Friday, January 1, 2010

A busy winter break

Whew, this last week just flew by! Mondays events have already been chronicled, but that was just the beginning.

On Tuesday, we went to Baltimore Aquarium, which is lovely but not nearly as wonderful as the Monterey Bay Aquarium (at least in terms of kids activities). Still, the boys loved it, especially the Dolphin show and the Jellyfish exhibit. We had a great time, except for one incident. When I was changing the baby's diaper in the bathroom (he was standing up because he now wears pull-ups like a big boy), he decided it was a great time to let it go and boy did he ever! Luckily, I was wearing layers, so just peeled off the pee'd upon layer, cleaned up the floor as best I could, changed the baby's clothes completely (though wish I had brought him extra socks and shoes). Thank goodness, it was at the end of the day. Otherwise, it was a very nice time with the boys.

On Wednesday, we went to the Gaylord Hotel at National Harbor and saw their beautiful ICE sculpture exhibit. They even had full-size useable slides made of ice. But, at 9 degrees F, it was COLD!!! I do not recommend taking a two year old to the exhibit. The rest of us thought it was very cool, pun intended. However, the funnest part of the day was the search for PEEPS throughout the hotel, and unlike the ICE exhibit, it was free. The boys thought that was a kick. And, it was beautiful there. Tak kept asking if we could spend the night, but of course that wasn't in the cards.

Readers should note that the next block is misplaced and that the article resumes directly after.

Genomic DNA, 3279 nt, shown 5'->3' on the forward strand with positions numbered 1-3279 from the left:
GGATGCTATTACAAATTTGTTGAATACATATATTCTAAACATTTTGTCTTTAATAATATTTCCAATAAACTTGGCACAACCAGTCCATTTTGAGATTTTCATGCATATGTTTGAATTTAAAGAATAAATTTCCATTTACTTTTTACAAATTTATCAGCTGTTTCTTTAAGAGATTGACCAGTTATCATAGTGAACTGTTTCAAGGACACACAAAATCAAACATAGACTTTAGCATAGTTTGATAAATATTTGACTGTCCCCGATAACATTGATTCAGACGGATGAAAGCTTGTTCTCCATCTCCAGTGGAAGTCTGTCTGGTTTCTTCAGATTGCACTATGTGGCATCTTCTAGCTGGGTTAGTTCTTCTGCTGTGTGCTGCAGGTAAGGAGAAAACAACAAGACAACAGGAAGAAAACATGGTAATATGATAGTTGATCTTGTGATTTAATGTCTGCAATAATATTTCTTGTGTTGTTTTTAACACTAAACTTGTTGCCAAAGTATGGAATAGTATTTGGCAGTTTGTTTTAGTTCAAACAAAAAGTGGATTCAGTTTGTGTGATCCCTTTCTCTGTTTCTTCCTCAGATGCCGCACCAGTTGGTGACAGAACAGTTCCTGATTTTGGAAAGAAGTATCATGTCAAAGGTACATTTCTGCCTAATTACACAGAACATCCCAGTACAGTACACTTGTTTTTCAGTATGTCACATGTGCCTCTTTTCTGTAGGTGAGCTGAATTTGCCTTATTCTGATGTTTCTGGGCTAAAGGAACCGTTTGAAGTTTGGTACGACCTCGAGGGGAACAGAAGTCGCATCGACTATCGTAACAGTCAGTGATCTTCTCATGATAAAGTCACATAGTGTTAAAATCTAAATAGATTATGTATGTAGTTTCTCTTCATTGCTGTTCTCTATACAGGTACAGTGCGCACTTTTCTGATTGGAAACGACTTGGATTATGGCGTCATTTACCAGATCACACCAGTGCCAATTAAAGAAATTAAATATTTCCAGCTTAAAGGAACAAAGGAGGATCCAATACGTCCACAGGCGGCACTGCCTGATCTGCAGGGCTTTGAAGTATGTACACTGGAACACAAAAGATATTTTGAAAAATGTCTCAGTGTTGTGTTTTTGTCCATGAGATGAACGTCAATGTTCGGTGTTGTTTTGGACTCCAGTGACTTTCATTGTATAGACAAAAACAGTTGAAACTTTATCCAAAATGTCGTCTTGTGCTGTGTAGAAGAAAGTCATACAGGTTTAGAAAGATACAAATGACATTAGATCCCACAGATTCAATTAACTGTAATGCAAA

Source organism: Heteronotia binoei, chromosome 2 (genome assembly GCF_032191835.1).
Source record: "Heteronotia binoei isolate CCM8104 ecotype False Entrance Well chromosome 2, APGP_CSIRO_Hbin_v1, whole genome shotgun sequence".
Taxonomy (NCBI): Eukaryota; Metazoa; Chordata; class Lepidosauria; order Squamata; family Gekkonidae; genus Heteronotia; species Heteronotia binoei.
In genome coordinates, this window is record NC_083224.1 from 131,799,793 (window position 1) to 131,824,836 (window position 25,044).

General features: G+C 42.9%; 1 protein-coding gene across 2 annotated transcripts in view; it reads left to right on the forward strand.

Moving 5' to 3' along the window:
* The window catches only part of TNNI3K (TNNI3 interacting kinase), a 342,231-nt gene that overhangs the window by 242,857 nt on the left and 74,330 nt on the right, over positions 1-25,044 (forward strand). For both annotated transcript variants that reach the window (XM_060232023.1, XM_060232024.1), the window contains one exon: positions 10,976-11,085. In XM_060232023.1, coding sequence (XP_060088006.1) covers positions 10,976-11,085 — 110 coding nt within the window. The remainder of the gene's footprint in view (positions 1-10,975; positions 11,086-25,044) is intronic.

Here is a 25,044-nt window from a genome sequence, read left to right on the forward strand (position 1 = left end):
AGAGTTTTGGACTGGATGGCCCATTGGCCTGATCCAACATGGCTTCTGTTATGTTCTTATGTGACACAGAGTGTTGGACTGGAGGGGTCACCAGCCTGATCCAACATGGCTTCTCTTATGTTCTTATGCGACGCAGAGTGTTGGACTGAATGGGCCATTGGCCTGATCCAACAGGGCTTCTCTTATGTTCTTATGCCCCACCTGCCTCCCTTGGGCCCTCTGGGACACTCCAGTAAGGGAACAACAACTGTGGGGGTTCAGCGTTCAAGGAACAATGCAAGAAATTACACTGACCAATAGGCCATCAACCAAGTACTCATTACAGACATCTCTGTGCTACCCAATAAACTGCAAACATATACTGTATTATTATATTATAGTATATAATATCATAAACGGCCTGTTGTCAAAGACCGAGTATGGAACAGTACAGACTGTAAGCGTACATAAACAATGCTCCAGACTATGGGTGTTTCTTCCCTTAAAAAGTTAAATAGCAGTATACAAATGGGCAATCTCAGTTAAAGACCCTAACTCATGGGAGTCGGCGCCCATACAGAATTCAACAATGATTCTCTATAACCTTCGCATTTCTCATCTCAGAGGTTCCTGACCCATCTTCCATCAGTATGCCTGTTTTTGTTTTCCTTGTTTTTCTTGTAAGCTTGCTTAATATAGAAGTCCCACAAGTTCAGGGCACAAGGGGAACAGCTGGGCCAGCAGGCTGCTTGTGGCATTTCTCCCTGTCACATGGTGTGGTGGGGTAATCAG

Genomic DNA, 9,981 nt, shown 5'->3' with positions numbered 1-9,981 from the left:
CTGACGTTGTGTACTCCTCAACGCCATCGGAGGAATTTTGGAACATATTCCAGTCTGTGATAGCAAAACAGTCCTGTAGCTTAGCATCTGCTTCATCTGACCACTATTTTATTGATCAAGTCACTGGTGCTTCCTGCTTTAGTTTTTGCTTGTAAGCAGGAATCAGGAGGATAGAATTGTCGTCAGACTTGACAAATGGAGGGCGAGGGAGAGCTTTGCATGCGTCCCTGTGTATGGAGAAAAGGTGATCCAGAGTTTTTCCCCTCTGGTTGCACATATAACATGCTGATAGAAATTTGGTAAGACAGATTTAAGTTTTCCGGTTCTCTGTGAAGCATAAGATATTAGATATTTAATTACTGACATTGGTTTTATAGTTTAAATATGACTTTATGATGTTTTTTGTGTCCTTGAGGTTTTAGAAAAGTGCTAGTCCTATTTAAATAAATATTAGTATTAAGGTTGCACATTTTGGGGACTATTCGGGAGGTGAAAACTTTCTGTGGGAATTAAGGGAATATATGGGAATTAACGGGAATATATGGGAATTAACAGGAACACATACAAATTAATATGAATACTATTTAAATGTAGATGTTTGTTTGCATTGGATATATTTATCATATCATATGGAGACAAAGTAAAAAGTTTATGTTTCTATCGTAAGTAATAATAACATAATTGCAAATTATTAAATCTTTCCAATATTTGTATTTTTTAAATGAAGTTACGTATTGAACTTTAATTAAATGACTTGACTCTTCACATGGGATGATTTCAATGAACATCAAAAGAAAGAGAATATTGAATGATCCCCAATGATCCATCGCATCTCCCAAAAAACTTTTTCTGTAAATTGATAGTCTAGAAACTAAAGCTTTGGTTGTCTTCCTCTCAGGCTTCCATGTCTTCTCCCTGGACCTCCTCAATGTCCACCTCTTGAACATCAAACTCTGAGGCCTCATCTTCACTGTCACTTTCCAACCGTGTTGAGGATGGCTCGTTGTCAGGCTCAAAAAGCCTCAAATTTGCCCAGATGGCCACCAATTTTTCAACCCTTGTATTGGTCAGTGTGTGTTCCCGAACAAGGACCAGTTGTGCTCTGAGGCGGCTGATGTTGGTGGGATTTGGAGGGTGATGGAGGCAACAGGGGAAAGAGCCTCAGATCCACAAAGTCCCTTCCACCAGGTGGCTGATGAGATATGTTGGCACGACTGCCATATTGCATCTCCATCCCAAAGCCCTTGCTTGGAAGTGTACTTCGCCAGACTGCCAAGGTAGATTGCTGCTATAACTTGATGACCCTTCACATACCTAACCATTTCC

On Thursday, we went to some friends house for New Years Eve. We had a lot of fun, a lot of food and a little drink. The boys stayed up until midnight for the very first time. Luckily, they actually slept in the next day.

And, now, we hope to rest for the remainder of the weekend. We will see. . . .